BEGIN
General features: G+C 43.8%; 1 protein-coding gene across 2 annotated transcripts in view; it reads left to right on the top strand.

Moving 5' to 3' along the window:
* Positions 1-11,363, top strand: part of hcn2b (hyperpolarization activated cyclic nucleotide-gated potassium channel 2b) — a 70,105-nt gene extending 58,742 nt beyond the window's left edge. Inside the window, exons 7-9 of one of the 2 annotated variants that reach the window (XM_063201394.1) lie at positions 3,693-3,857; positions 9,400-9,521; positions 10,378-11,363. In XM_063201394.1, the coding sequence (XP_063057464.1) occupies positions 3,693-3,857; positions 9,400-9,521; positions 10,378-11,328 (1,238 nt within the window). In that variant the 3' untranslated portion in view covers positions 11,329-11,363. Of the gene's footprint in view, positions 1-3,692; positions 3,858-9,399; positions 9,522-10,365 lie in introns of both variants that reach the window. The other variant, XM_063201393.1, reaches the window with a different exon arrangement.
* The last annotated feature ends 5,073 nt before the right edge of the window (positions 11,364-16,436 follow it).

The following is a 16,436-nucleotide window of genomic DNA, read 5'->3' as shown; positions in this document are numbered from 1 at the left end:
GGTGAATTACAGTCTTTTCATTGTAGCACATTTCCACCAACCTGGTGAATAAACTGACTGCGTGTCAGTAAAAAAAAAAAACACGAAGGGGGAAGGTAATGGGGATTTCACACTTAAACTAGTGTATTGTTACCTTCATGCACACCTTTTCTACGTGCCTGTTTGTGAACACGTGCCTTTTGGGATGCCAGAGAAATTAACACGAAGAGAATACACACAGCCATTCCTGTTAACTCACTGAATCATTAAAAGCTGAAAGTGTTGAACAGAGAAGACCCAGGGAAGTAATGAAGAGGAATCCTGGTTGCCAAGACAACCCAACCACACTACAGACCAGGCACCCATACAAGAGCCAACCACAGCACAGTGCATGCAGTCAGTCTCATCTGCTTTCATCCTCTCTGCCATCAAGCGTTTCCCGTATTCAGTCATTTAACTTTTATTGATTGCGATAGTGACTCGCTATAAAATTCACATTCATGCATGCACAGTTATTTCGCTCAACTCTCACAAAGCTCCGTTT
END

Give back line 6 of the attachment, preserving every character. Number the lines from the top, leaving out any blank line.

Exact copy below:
GGTGAATTACAGTCTTTTCATTGTAGCACATTTCCACCAACCTGGTGAATAAACTGACTGCGTGTCAGTAAAAAAAAAAAACACGAAGGGGGAAGGTAATGGGGATTTCACACTTAAACTAGTGTATTGTTACCTTCATGCACACCTTTTCTACGTGCCTGTTTGTGAACACGTGCCTTTTGGGATGCCAGAGAAATTAACACGAAGAGAATACACACAGCCATTCCTGTTAACTCACTGAATCATTAAAAGCTGAAAGTGTTGAACAGAGAAGACCCAGGGAAGTAATGAAGAGGAATCCTGGTTGCCAAGACAACCCAACCACACTACAGACCAGGCACCCATACAAGAGCCAACCACAGCACAGTGCATGCAGTCAGTCTCATCTGCTTTCATCCTCTCTGCCATCAAGCGTTTCCCGTATTCAGTCATTTAACTTTTATTGATTGCGATAGTGACTCGCTATAAAATTCACATTCATGCATGCACAGTTATTTCGCTCAACTCTCACAAAGCTCCGTTT